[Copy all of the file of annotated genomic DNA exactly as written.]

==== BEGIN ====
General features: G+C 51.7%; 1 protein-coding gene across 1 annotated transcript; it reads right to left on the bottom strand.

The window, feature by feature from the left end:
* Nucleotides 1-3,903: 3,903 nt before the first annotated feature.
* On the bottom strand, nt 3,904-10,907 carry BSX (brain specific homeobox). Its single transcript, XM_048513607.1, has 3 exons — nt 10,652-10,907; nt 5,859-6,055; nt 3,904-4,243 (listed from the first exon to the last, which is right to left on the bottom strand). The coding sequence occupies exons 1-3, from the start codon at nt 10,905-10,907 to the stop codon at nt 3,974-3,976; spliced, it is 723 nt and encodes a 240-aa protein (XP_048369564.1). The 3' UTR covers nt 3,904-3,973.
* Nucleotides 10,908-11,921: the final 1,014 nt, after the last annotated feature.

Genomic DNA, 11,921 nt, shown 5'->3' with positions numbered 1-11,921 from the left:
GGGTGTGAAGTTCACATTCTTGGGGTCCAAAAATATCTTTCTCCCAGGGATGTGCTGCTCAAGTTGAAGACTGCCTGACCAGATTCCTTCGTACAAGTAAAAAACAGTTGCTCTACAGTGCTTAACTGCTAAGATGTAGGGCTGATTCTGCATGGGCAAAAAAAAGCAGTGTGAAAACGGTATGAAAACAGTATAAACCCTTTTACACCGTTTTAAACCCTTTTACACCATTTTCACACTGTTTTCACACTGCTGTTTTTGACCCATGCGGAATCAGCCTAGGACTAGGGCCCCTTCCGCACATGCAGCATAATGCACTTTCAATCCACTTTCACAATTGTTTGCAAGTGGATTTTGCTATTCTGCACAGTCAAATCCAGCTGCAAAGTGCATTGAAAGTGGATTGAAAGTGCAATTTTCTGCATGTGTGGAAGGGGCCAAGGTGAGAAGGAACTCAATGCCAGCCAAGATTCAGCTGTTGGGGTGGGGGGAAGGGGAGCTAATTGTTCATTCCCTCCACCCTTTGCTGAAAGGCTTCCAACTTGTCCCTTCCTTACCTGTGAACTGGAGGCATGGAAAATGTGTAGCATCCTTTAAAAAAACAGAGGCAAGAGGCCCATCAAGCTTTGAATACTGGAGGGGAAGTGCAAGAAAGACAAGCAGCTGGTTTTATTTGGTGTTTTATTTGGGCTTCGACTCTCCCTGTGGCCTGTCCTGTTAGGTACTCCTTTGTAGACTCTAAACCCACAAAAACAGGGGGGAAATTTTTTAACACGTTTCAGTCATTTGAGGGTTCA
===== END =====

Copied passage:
General features: G+C 51.7%; 1 protein-coding gene across 1 annotated transcript; it reads right to left on the bottom strand.

The window, feature by feature from the left end:
* Nucleotides 1-3,903: 3,903 nt before the first annotated feature.
* On the bottom strand, nt 3,904-10,907 carry BSX (brain specific homeobox). Its single transcript, XM_048513607.1, has 3 exons — nt 10,652-10,907; nt 5,859-6,055; nt 3,904-4,243 (listed from the first exon to the last, which is right to left on the bottom strand). The coding sequence occupies exons 1-3, from the start codon at nt 10,905-10,907 to the stop codon at nt 3,974-3,976; spliced, it is 723 nt and encodes a 240-aa protein (XP_048369564.1). The 3' UTR covers nt 3,904-3,973.
* Nucleotides 10,908-11,921: the final 1,014 nt, after the last annotated feature.

Genomic DNA, 11,921 nt, shown 5'->3' with positions numbered 1-11,921 from the left:
GGGTGTGAAGTTCACATTCTTGGGGTCCAAAAATATCTTTCTCCCAGGGATGTGCTGCTCAAGTTGAAGACTGCCTGACCAGATTCCTTCGTACAAGTAAAAAACAGTTGCTCTACAGTGCTTAACTGCTAAGATGTAGGGCTGATTCTGCATGGGCAAAAAAAAGCAGTGTGAAAACGGTATGAAAACAGTATAAACCCTTTTACACCGTTTTAAACCCTTTTACACCATTTTCACACTGTTTTCACACTGCTGTTTTTGACCCATGCGGAATCAGCCTAGGACTAGGGCCCCTTCCGCACATGCAGCATAATGCACTTTCAATCCACTTTCACAATTGTTTGCAAGTGGATTTTGCTATTCTGCACAGTCAAATCCAGCTGCAAAGTGCATTGAAAGTGGATTGAAAGTGCAATTTTCTGCATGTGTGGAAGGGGCCAAGGTGAGAAGGAACTCAATGCCAGCCAAGATTCAGCTGTTGGGGTGGGGGGAAGGGGAGCTAATTGTTCATTCCCTCCACCCTTTGCTGAAAGGCTTCCAACTTGTCCCTTCCTTACCTGTGAACTGGAGGCATGGAAAATGTGTAGCATCCTTTAAAAAAACAGAGGCAAGAGGCCCATCAAGCTTTGAATACTGGAGGGGAAGTGCAAGAAAGACAAGCAGCTGGTTTTATTTGGTGTTTTATTTGGGCTTCGACTCTCCCTGTGGCCTGTCCTGTTAGGTACTCCTTTGTAGACTCTAAACCCACAAAAACAGGGGGGAAATTTTTTAACACGTTTCAGTCATTTGAGGGTTCA